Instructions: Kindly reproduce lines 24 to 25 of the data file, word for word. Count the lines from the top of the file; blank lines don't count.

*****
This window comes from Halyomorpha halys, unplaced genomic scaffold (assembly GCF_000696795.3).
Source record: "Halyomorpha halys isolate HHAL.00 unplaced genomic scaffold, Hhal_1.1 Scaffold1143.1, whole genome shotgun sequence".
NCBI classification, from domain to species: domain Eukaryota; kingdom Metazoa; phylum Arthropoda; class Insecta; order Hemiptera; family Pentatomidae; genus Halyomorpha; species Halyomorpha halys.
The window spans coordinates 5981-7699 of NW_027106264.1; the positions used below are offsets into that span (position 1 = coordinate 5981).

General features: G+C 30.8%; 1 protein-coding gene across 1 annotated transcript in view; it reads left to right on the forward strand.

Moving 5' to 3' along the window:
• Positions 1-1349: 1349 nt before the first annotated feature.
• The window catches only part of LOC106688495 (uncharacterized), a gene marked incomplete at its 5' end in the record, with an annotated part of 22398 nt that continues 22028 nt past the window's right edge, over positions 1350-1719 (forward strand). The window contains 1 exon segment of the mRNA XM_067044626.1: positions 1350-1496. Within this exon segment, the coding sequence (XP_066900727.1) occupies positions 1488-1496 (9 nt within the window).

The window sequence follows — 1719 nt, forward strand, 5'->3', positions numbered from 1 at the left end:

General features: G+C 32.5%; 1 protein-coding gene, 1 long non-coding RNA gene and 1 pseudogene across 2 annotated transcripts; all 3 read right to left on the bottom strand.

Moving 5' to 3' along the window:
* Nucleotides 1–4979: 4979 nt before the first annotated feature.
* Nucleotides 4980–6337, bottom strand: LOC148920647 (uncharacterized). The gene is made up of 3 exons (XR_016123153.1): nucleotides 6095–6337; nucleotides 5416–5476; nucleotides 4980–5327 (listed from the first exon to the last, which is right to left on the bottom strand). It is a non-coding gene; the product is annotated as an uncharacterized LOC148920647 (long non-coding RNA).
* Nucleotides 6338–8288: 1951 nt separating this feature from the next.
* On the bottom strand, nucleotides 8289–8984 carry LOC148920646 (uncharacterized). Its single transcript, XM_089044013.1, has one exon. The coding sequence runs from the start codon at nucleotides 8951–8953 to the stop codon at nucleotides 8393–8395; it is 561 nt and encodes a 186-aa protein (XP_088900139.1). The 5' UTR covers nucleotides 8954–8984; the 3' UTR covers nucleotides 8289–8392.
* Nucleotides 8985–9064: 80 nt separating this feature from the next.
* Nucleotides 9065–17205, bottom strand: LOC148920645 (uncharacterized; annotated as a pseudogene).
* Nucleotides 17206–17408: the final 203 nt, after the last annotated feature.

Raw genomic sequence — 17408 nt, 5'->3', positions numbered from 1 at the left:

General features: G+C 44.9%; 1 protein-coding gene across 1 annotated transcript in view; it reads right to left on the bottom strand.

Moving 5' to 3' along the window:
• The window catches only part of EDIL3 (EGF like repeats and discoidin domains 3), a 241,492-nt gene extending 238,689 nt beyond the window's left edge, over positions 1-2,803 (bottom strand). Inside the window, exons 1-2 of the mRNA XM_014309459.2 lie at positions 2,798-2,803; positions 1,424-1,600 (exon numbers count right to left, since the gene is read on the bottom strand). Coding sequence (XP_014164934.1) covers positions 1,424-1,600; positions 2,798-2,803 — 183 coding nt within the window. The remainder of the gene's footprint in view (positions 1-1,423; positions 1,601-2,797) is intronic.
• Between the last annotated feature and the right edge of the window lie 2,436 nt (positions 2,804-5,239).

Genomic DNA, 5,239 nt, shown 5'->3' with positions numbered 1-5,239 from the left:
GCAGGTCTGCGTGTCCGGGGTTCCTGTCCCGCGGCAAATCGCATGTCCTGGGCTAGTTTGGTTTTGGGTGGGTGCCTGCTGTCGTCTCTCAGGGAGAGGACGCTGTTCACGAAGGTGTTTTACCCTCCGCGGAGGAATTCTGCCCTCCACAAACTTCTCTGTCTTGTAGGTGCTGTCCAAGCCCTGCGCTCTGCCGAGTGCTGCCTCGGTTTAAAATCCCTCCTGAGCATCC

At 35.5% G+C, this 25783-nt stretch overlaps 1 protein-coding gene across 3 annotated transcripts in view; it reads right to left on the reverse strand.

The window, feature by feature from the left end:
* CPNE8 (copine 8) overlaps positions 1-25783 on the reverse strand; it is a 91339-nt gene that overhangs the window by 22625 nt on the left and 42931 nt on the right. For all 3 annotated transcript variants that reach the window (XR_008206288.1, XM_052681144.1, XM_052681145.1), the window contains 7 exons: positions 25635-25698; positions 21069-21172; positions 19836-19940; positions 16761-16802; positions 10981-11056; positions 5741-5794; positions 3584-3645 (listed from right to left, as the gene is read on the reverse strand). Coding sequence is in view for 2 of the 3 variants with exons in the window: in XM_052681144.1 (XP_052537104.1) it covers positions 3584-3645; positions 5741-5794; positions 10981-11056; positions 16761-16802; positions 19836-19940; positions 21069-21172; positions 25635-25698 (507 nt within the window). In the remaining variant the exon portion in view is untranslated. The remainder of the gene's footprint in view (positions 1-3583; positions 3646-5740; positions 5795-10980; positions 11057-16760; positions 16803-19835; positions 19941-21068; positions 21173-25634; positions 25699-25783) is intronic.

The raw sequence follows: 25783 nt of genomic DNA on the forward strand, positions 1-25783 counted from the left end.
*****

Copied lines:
Genomic DNA, 5,239 nt, shown 5'->3' with positions numbered 1-5,239 from the left:
GCAGGTCTGCGTGTCCGGGGTTCCTGTCCCGCGGCAAATCGCATGTCCTGGGCTAGTTTGGTTTTGGGTGGGTGCCTGCTGTCGTCTCTCAGGGAGAGGACGCTGTTCACGAAGGTGTTTTACCCTCCGCGGAGGAATTCTGCCCTCCACAAACTTCTCTGTCTTGTAGGTGCTGTCCAAGCCCTGCGCTCTGCCGAGTGCTGCCTCGGTTTAAAATCCCTCCTGAGCATCC